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The function of money as a means of payment reflects the peculiarities of the credit economy, i.e. realities of buying and selling goods on credit with a deferred payment (deferred payment). Buyers pay for goods only when the due date is due.

Instrument of payment – This is a function in which money serves the repayment of various debt obligations between the subjects of economic relations arising in the process of expanded reproduction.

Historically, this function comes from turnover. Its appearance was due to the sale of goods on credit, since this arose a debt, the repayment of which was carried out in money. This was already fundamentally different money, different from the medium of circulation. This difference is explained by the time factor that separates the sale of goods (in debt) from payment to pay off the debt. During this time, the value and form of money, the debtor himself and the creditor, and the like can change. Therefore, the cost of payment is not always equivalent to the value of the goods sold on debt, or the value of money that has been lent. The economic relations arising from the repayment of debts, especially long-term ones, not only contain their fundamental principle – the purchase and sale of goods, but also reflect many other phenomena that have occurred in the economy during the use of a loan: a change in the value of a monetary unit, price fluctuations, government intervention in monetary sphere, change in interest rates and the like.

With the deepening of economic relations (turning them into purely monetary ones) and the widespread development of credit and financial ties, money as a means of payment gradually went beyond commodity circulation and began to serve the repayment of various obligations in society, if they are expressed in monetary form. As a means of payment, money began to carry out independent movement without direct connection with the circulation of goods, to serve the one-way movement of value in the process of expanded reproduction, in particular when making payments to the state budget and other centralized targeted funds and financing the public needs of these funds, when issuing and repaying bank loans and the like.

Money as a means of payment, like a means of circulation, is transferred from one subject of relations to another, that is, they carry out circulation. Therefore, when it comes to monetary circulation, then most often we mean their functioning both as a means of circulation and as a means of payment. Accordingly, the total mass of money in circulation includes their quantity in both of these functions. The requirements of the law of monetary circulation apply to the total mass of money, that is, to both of their functions.

In a developed market economy, money as a means of payment serves most of the entire economic turnover. Therefore, the scope of their application is very wide and covers:

  • payments between enterprises, economic organizations and institutions for mutual debt obligations;
  • payments of enterprises, economic organizations and institutions to their employees related to wages;
  • payments of legal entities and individuals to centralized financial funds, receipt of funds from these funds;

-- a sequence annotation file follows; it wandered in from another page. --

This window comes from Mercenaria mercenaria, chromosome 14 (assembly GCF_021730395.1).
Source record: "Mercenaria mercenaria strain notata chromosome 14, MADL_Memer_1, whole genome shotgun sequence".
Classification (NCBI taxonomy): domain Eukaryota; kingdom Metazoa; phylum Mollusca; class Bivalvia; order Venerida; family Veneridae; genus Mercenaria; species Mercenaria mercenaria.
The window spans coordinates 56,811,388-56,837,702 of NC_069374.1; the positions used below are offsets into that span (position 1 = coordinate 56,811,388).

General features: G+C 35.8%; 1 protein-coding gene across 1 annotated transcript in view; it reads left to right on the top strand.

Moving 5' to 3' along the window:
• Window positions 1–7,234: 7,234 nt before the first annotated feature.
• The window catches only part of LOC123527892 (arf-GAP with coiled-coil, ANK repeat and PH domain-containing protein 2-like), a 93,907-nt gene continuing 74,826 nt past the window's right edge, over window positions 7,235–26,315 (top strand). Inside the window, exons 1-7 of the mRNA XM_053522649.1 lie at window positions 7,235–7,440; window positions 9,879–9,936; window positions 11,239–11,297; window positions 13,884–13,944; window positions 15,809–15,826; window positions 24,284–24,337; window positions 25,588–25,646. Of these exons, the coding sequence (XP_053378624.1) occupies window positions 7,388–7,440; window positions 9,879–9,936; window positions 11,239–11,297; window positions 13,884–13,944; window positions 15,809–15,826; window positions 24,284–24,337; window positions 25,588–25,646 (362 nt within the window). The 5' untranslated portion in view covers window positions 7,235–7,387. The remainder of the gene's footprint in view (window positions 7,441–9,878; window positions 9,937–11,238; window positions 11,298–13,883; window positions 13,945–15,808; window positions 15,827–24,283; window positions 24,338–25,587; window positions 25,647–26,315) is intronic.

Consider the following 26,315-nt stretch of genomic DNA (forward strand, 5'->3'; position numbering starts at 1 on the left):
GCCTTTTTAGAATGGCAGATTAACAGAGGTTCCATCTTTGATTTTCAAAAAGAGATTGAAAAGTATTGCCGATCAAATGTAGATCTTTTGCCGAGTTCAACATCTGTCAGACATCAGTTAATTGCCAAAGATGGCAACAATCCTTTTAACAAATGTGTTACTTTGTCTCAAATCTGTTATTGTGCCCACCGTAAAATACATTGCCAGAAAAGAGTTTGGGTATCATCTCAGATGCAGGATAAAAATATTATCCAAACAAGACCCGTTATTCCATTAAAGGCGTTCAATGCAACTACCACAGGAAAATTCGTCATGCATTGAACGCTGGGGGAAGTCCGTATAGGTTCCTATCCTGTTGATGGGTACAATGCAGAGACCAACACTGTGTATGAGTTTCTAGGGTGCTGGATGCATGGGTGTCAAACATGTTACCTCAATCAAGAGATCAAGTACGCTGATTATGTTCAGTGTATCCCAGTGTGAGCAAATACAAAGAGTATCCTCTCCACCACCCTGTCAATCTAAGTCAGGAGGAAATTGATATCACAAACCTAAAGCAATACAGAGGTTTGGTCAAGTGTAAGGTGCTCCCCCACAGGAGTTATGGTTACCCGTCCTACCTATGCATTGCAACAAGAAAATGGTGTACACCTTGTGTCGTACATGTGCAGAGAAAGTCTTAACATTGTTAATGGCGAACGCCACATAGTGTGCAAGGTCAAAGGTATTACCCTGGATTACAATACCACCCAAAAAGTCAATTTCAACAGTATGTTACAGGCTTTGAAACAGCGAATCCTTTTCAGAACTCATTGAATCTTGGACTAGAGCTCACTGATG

• deposits by legal entities and individuals of their money in banks, their receipt of cash loans from banks and repayment of them in due time;
  • various payments related to property and liability insurance of legal entities and individuals;
  • other payments – administrative and judicial, payment of inheritance, donation, etc.

The expansion of the sphere of functioning of money as a means of payment occurs at the expense of the sphere of their function as a means of circulation. However, this process does not have any negative impact on the economy. On the contrary, the function of a means of payment provides broader opportunities for the enterprise than the function of a means of exchange, since it removes the restrictions that create a purely equivalent exchange in the case of immediate payment for goods (“Goods – Money”), expands the flexibility of funds, makes it possible to make payments through offsetting counter obligations, which helps to save money and accelerate capital turnover, and the like. At the same time, this function potentially contains the threat of non-payment, which, if implemented on a large scale, could lead to a monetary crisis.

The market puts forward the same requirements for money as a means of payment as for a medium of exchange, except in a different area. In particular, the need for the constancy of money in this function turns out to be even more acute, since here, as already indicated above, the time factor is at work. If during the period of using the loan the money is depreciated, then the lender will not return the value lent to him and incur losses, because he will not be able to buy the previous amount of goods for the returned amount of money due to their rise in price. The debtor, accordingly, will benefit in this case. To avoid this, it is necessary to adjust the interest rate in accordance with the depreciation of money, which negatively affects the state of credit relations in the economy. In addition, the rise in lending interest itself is an inflationary factor and leads to further depreciation of money.

These phenomena were fully manifested in the economies of the post-Soviet countries during the period of market transformation, when inflation became widespread. Within a short time, the level of interest on loans increased several times, which held back the development of credit relations and economic growth in general.

Post Author: Rachel Reinbauer

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